Clearly, a non-destructive and rapid tool to detect sticky shed is needed.  The Library of Congress partnered with analytical chemists at the University of South Carolina under the auspices of the Institute of Museum and Library Services (IMLS).  The premise of our research is that construction of such a tool would allow institutions to triage their collection: tapes identified as non-playable can be baked, while tapes identified as playable can be digitized.  Recent literature suggested that infrared (IR) light might be used to differentiate degraded from non-degraded magnetic tapes.  A beam of IR light is directed on the tape and an absorbance spectrum is recorded which reveals the molecules present.  Infrared spectrometry is already widely used in cultural heritage institutions for identification of organic compounds and polymeric materials.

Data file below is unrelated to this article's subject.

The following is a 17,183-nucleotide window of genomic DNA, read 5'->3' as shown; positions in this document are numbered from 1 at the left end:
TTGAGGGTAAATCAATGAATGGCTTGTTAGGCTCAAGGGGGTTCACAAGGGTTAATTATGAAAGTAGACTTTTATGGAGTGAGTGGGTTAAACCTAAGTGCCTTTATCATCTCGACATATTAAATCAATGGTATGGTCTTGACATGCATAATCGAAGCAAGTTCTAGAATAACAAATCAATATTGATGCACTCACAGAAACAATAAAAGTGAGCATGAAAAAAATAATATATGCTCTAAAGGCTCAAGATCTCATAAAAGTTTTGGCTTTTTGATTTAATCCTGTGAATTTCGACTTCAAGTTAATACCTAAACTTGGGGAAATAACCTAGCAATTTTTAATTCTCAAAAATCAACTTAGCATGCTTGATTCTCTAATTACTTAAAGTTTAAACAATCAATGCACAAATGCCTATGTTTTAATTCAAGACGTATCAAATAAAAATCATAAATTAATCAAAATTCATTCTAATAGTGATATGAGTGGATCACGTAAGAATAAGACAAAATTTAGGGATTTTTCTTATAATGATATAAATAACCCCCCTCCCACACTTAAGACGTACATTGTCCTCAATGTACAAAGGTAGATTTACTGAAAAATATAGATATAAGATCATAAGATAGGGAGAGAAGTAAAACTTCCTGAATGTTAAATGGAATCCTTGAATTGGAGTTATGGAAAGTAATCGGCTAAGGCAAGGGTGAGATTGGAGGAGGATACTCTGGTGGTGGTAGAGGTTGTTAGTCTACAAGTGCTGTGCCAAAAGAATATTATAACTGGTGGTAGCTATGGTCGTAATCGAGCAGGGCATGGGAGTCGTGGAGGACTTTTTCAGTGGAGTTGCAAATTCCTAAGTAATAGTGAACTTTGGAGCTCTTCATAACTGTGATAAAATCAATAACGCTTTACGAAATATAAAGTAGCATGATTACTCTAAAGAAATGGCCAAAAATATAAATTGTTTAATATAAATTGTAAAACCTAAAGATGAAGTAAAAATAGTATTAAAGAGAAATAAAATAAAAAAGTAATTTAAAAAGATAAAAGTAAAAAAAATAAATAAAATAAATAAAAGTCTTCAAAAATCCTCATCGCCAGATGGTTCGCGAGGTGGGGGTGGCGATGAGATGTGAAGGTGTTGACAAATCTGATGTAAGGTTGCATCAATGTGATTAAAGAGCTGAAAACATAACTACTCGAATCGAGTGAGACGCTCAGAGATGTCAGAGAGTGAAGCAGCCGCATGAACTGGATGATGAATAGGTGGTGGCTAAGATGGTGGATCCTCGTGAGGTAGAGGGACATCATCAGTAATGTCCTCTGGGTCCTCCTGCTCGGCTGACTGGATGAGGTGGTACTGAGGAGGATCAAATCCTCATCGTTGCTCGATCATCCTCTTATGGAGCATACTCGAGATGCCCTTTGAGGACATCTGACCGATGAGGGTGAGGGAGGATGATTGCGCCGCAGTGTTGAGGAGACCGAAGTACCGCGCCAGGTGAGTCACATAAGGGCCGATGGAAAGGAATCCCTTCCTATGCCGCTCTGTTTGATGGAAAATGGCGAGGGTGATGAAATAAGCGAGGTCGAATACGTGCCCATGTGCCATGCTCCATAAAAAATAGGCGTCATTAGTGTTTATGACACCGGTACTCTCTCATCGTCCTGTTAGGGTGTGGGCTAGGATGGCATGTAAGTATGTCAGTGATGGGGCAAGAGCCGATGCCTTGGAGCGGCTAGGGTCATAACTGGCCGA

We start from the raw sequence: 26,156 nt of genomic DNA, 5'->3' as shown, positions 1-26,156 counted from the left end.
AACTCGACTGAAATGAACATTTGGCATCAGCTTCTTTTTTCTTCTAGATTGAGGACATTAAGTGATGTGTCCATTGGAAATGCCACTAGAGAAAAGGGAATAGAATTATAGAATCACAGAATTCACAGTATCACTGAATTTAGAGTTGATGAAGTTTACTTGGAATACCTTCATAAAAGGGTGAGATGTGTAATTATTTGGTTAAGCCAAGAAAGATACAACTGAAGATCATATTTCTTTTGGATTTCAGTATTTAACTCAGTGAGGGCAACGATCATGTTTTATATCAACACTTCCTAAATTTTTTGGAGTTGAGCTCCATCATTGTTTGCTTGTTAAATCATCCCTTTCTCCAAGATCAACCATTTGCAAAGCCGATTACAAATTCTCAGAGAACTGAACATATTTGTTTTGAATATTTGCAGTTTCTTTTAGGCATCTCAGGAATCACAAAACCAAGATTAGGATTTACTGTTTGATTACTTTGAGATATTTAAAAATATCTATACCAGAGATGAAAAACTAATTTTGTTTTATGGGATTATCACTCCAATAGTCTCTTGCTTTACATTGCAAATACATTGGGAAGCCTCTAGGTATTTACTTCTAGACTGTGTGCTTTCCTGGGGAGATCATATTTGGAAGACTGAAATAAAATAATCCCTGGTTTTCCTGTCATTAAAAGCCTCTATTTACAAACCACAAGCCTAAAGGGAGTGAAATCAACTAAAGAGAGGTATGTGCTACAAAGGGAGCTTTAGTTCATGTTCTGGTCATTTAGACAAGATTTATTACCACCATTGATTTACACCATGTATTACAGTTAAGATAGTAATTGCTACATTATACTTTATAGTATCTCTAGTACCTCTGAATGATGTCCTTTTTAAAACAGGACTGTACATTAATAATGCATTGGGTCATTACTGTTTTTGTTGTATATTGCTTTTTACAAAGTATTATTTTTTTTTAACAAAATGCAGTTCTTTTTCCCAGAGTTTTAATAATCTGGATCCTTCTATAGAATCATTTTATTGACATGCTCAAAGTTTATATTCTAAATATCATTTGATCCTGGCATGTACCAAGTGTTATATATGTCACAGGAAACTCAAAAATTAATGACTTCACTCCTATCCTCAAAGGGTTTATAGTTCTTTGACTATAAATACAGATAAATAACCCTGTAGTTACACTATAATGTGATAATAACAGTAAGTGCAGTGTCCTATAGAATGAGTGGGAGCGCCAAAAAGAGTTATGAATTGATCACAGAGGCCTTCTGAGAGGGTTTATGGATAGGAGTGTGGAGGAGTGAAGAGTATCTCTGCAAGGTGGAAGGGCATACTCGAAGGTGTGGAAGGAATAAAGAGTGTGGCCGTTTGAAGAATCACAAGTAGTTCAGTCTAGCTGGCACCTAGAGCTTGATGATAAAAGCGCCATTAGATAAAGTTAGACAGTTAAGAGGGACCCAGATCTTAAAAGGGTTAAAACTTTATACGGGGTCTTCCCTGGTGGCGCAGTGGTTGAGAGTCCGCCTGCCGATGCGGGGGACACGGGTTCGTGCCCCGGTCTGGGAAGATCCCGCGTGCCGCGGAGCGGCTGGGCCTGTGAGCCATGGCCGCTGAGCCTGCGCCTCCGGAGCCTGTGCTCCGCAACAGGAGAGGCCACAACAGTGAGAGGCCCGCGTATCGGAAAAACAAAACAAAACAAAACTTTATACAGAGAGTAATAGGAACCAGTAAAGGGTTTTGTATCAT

We disseminated a survey to over 50 U.S. archives, museums, and libraries to identify the most common tape formats in need of restoration.  The responses indicated that quarter-inch reel-to-reel audio tape are in greatest need.  Over 100 quarter-inch tapes were acquired from the Library of Congress Motion Picture Broadcasting and Recorded Sound Division (MBRS, Culpeper, VA).  Each tape was played by an audio engineer using original playback equipment to determine its playability status.  IR analysis was then carried out on each tape using a portable instrument (Figure 1).